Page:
Why does Adam Rosales sprint his home run trot? Answer: He loves baseball that much

 A modern day Charlie Hustle (photo by Ezra Shaw)

A modern day Charlie Hustle (photo by Ezra Shaw)

By Connor Buestad | Connor@Section925.com

If you listen to the interview above between Jim Rome and Adam Rosales, it's almost impossible not to fall in love with the man that A's fans affectionately call "Rosie." After all, Rosales literally sprints around the bases following his home runs, and in the interview with Romie, he explains how it all started, as a 12-year-old in Michigan who knew nothing but hustle. 

Now in his tenth big league season, the 34-year-old Rosales has already played for four MLB teams, with this being his second go around in Oakland. For his first nine seasons, Rosales never made more than a million dollars (this year he is making 1.2 mil). He's had to earn every one of his at-bats through the years, with trade talks following the utility man wherever he goes. Famously, back in 2013, Rosales was designated for assignment three times and claimed off waivers three other times, all within a tumultuous ten day window. 

As a career .228 hitter, Rosales is not exactly Ted Williams at the plate, nor does he posses the grace of a Buster Posey right handed swing. But what he lacks in talent, he more than makes up for with heart and hustle. Charlie Hustle himself (Pete Rose) was notorious for sprinting down to first base after drawing a walk. But Rosales has taken things a step forward in the hustle department, to the point where he routinely rounds the bases on homers in less than 16 seconds.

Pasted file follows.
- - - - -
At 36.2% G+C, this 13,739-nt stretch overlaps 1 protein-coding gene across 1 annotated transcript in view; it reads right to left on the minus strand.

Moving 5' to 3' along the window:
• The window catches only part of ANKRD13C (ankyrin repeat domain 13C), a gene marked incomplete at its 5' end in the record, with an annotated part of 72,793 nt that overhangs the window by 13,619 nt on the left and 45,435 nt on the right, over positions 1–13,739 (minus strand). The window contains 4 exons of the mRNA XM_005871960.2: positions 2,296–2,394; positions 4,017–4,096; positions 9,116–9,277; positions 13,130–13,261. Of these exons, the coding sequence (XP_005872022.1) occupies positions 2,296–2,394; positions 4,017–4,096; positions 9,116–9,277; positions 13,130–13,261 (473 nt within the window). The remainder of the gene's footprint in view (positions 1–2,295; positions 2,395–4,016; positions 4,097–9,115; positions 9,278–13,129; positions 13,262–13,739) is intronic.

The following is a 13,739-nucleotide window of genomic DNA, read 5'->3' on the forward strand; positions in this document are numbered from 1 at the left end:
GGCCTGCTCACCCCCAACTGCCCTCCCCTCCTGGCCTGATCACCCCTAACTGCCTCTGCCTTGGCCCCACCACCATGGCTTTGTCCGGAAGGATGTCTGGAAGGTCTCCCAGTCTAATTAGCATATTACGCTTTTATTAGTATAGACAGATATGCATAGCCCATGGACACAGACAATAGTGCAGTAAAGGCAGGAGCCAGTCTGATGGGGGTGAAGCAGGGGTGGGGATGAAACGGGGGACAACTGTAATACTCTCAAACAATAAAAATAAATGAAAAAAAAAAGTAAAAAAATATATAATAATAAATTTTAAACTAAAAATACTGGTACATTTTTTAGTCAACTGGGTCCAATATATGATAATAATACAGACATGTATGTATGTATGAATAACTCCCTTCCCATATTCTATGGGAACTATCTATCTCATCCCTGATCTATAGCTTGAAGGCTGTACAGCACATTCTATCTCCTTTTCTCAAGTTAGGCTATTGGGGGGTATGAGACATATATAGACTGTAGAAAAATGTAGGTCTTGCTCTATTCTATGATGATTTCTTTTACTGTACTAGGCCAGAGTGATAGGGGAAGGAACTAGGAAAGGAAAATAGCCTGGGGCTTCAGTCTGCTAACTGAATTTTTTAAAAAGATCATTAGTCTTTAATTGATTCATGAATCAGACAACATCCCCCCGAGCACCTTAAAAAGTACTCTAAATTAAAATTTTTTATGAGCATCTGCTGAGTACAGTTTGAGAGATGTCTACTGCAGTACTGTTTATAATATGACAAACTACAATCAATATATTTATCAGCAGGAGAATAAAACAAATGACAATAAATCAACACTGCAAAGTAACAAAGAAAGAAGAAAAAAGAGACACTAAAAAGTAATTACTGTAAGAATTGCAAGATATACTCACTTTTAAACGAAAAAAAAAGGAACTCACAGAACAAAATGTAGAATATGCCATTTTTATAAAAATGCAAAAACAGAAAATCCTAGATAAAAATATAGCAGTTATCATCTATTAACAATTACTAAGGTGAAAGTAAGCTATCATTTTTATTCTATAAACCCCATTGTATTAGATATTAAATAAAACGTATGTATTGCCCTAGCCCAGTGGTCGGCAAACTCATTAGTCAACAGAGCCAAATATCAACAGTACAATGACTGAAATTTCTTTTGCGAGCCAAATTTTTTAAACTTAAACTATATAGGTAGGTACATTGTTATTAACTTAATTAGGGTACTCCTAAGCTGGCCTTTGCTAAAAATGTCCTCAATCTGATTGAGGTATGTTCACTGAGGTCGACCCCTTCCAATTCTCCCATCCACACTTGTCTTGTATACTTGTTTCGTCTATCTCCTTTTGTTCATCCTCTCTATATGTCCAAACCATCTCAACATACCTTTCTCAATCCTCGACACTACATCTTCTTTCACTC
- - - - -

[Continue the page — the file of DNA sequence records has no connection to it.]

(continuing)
Rosales is so passionate about respecting the game and playing it the right way, that he has gone out of his way to start a movement called "#SandlotNation." According to Rosales, Sandlot Nation is as simple as it gets. Rosie heads out to youth baseball fields around noon time across America, with not much more than his glove, bat and a bucket of balls. He organizes a group of kids to come out and play and Rosie throws to them in a sandlot style game. While most Big Leaguers are just waking up in their hotel room on the morning before a road game, Rosie is often out on an all-dirt infield, starting a pickup baseball game with a group of surprised kids. "I always seem to play better at night when I pitch a sandlot game that day," Rosales tells Rome.

The A's have moved on to #RootedInOakland as their marketing tagline this season, but the true core of the A's still lies in the #GreenCollar movement, started a few years back. If anyone embodies the blue collar, lunch pail ethos of industrial Oakland, it's Adam Rosales. A's fans shouldn't take his all-out style for granted. Every 16-second home run trot should be savored, every horizontal dive on the Coliseum dirt applauded. He might be gone before you know it.